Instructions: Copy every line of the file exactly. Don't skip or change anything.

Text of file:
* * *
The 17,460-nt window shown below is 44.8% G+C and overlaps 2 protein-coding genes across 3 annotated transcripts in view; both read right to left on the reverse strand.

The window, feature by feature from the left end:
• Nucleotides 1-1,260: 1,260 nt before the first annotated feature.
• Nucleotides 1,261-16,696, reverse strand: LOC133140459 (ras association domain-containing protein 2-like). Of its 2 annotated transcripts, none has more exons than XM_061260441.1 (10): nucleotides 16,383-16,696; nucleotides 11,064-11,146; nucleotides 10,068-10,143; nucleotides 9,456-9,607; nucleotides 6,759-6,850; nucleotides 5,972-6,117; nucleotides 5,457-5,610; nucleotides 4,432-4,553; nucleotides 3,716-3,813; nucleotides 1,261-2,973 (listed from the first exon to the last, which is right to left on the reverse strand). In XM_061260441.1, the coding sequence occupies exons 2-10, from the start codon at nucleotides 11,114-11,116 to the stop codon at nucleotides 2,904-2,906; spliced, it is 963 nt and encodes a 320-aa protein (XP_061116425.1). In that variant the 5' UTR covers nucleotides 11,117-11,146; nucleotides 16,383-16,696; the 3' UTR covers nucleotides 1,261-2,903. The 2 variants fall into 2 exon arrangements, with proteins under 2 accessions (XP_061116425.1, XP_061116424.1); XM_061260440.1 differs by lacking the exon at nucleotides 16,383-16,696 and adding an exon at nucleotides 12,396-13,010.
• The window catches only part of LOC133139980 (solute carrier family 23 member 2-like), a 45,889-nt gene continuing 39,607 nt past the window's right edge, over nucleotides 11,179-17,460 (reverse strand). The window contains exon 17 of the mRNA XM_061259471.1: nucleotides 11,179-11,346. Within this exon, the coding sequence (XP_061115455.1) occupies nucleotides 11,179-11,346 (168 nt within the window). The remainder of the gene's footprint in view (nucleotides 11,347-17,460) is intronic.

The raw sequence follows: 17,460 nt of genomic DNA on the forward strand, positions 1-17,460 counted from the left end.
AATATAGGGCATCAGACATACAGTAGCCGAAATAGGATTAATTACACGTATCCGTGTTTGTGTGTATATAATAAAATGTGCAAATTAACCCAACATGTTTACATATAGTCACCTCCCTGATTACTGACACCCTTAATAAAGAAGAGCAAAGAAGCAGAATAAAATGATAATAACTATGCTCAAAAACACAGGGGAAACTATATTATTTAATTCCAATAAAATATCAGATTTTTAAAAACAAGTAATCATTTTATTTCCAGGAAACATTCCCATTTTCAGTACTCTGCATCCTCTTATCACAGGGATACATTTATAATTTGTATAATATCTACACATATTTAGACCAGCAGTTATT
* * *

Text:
The 17,460-nt window shown below is 44.8% G+C and overlaps 2 protein-coding genes across 3 annotated transcripts in view; both read right to left on the reverse strand.

The window, feature by feature from the left end:
• Nucleotides 1-1,260: 1,260 nt before the first annotated feature.
• Nucleotides 1,261-16,696, reverse strand: LOC133140459 (ras association domain-containing protein 2-like). Of its 2 annotated transcripts, none has more exons than XM_061260441.1 (10): nucleotides 16,383-16,696; nucleotides 11,064-11,146; nucleotides 10,068-10,143; nucleotides 9,456-9,607; nucleotides 6,759-6,850; nucleotides 5,972-6,117; nucleotides 5,457-5,610; nucleotides 4,432-4,553; nucleotides 3,716-3,813; nucleotides 1,261-2,973 (listed from the first exon to the last, which is right to left on the reverse strand). In XM_061260441.1, the coding sequence occupies exons 2-10, from the start codon at nucleotides 11,114-11,116 to the stop codon at nucleotides 2,904-2,906; spliced, it is 963 nt and encodes a 320-aa protein (XP_061116425.1). In that variant the 5' UTR covers nucleotides 11,117-11,146; nucleotides 16,383-16,696; the 3' UTR covers nucleotides 1,261-2,903. The 2 variants fall into 2 exon arrangements, with proteins under 2 accessions (XP_061116425.1, XP_061116424.1); XM_061260440.1 differs by lacking the exon at nucleotides 16,383-16,696 and adding an exon at nucleotides 12,396-13,010.
• The window catches only part of LOC133139980 (solute carrier family 23 member 2-like), a 45,889-nt gene continuing 39,607 nt past the window's right edge, over nucleotides 11,179-17,460 (reverse strand). The window contains exon 17 of the mRNA XM_061259471.1: nucleotides 11,179-11,346. Within this exon, the coding sequence (XP_061115455.1) occupies nucleotides 11,179-11,346 (168 nt within the window). The remainder of the gene's footprint in view (nucleotides 11,347-17,460) is intronic.

The raw sequence follows: 17,460 nt of genomic DNA on the forward strand, positions 1-17,460 counted from the left end.
AATATAGGGCATCAGACATACAGTAGCCGAAATAGGATTAATTACACGTATCCGTGTTTGTGTGTATATAATAAAATGTGCAAATTAACCCAACATGTTTACATATAGTCACCTCCCTGATTACTGACACCCTTAATAAAGAAGAGCAAAGAAGCAGAATAAAATGATAATAACTATGCTCAAAAACACAGGGGAAACTATATTATTTAATTCCAATAAAATATCAGATTTTTAAAAACAAGTAATCATTTTATTTCCAGGAAACATTCCCATTTTCAGTACTCTGCATCCTCTTATCACAGGGATACATTTATAATTTGTATAATATCTACACATATTTAGACCAGCAGTTATT